Birding in Corpus Christi

Corpus Christi and the Coastal Bend form one of the richest birding areas in the country. For ten years running, in a nationwide contest, Corpus Christi has won the title of America’s Birdiest City. There are several reasons for this diversity of bird life. Located in the middle of the continent, the Coastal Bend gets birds from both the eastern and western halves of North America, particularly in spring and fall migration. In addition, there are numerous south Texas specialties, birds primarily of Mexico and the tropics whose range extends north into the Coastal Bend. Also, Corpus Christi and the Coastal Bend offer a wide variety of habitats, from gulf beaches to salt marshes and bays, from woodlands to mesquite chaparral and grasslands. The numerous habitats provide a home for a wide variety of birds. Many of these habitats, such as salt marshes and estuaries, support large numbers of birds because of the rich supply of food. The result is that there are many species of birds in Corpus Christi and the Coastal Bend, not only in migration, but all year round.



The high point of the birding year in the Coastal Bend is Spring migration, which begins in March with the arrival of shorebirds such as the American Golden Plover and Upland Sandpiper. Tule Lake, the NAS Causeway and Hans A. & Pat Suter Wildlife Refuge in Corpus Christi; Indian Point and Sunset Lake in Portland; and the two boardwalks at Charlie’s Pasture in Port Aransas are good locations for numerous species of sandpipers and plovers. Songbirds are most plentiful in late April through May.  Blucher Park, Rose Hill Cemetery, the Packery Channel Oak Motte Sanctuary and Polliwog Ponds in Corpus Christi; Paradise Pond in Port Aransas; Live Oak Park in Ingleside; and Goose Island State Park north of Rockport are good locations for warblers, orioles, tanagers, grosbeaks and buntings.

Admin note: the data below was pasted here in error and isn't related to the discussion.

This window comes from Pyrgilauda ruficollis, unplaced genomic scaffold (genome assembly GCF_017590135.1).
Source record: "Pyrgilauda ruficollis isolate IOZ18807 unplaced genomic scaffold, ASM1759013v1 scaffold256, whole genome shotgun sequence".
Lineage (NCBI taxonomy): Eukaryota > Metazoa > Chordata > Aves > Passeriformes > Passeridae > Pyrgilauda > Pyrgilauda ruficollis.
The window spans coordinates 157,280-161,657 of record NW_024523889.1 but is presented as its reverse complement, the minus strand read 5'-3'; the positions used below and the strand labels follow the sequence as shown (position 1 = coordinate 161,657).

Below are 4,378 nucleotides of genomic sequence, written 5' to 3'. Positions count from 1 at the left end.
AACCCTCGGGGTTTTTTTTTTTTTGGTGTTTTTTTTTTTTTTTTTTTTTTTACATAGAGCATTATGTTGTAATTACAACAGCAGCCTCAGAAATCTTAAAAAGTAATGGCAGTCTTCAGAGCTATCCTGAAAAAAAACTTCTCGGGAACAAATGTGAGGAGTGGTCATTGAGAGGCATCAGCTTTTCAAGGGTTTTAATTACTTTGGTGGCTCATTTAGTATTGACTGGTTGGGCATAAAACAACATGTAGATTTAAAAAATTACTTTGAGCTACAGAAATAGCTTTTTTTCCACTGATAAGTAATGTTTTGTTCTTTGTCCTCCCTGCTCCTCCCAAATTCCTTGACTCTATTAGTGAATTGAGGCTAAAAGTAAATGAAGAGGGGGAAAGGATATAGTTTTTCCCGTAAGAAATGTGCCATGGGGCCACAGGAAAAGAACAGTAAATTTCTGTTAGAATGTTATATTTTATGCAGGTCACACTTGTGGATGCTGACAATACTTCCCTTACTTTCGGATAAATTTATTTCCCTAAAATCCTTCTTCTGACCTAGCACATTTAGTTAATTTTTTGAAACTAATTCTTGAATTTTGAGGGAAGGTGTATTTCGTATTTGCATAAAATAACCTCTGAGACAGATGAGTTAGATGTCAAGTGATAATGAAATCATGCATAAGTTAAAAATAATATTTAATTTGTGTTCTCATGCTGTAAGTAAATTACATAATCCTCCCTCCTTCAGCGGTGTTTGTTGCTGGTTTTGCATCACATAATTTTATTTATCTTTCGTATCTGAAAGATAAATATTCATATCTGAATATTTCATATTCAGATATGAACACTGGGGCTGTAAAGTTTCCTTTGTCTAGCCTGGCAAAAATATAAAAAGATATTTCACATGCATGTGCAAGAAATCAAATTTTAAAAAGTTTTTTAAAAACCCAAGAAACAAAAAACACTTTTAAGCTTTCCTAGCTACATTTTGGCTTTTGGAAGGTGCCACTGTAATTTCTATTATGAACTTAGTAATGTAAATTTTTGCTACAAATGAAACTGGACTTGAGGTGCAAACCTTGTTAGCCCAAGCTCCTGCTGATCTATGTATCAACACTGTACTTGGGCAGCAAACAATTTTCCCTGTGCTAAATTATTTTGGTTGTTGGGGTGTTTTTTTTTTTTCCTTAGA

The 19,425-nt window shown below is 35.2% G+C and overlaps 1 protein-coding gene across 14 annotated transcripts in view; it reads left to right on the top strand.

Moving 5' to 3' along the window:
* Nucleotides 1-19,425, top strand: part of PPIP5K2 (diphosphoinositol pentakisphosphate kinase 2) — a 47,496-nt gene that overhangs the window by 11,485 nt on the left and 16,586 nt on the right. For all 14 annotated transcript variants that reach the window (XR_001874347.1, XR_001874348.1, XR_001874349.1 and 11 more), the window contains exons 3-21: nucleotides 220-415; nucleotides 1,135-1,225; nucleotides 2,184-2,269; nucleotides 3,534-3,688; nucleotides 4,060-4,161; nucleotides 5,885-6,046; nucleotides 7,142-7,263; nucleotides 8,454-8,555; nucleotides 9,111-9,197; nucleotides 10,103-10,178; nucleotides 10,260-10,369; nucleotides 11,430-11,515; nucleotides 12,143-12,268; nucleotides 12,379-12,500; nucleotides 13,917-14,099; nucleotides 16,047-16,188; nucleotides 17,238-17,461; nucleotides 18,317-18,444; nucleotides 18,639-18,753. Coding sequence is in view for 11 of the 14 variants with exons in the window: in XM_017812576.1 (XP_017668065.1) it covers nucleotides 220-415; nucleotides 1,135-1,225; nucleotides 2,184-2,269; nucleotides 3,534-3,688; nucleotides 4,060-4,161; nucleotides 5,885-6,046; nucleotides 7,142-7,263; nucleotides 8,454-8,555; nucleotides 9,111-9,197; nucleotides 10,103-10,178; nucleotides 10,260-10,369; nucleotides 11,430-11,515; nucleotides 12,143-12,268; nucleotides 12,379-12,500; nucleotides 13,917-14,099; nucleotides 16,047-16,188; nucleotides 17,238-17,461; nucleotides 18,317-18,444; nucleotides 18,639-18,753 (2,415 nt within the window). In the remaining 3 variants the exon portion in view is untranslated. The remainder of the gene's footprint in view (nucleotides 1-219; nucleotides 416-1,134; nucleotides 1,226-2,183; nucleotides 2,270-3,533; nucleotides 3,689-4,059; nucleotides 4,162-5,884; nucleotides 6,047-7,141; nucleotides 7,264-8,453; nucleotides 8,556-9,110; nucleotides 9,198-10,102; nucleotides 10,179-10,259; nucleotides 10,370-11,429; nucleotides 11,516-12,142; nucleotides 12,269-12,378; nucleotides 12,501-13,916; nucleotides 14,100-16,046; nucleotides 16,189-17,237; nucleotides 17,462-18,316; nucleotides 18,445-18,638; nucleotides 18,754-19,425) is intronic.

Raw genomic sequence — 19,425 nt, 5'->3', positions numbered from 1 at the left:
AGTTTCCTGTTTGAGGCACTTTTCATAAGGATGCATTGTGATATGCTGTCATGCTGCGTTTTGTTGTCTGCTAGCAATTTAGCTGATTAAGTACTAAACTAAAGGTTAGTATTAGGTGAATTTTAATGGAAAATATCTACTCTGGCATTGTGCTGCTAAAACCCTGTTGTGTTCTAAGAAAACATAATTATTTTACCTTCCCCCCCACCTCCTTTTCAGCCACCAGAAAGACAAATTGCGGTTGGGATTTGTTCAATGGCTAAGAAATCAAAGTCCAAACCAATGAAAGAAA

Summer is the best time to see South Texas specialty birds such as the Groove-billed Ani, Green Jay and Audubon’s Oriole. Hazel Bazemore County Park in Corpus Christi, Lake Corpus Christi State Park, and Choke Canyon State Park offer opportunities to see these and numerous others. Water birds like the Wood Stork (found at Tule Lake and Wright Ranch Pond) and the Magnificent Frigatebird (Port Aransas jetties) are only present in the Summer. Many of the herons, egrets, terns, Roseate Spoonbill, White Ibis and Black Skimmer can be seen in places such as Hans A. & Pat Suter Wildlife Refuge, Indian Point and the Port Aransas Birding Center.



Summer doesn’t last long, at least on the birding calendar; the pace picks up with the Fall shorebird migration which begins in late July and is in full swing by mid-August. The same sandpipers which headed north in April are back, and the songbird migration begins in late August with flycatchers leading the way, followed by warblers, orioles and buntings in September and October. The same locations which were good in spring are the places to look in fall.

One of the highlights of fall is the Ruby-throated Hummingbird migration in late August and September, when thousands pass through the Coastal Bend. By late October and November the ducks are beginning to arrive, along with many of the sparrows and winter hawks. Peregrines and Merlins can be found on Padre and Mustang Islands and rafts of ducks in the bays and on fresh water ponds such as Polliwog Ponds, the Port Aransas Birding Center and Choke Canyon State Park.  November also marks the arrival of the most famous birds of the Coastal Bend, the Whooping Cranes, back from their nesting grounds in northern Canada. The cranes can be seen frequently from the observation tower at Aransas National Wildlife Refuge (usually at a distance) or on a dedicated Whooping Crane tour.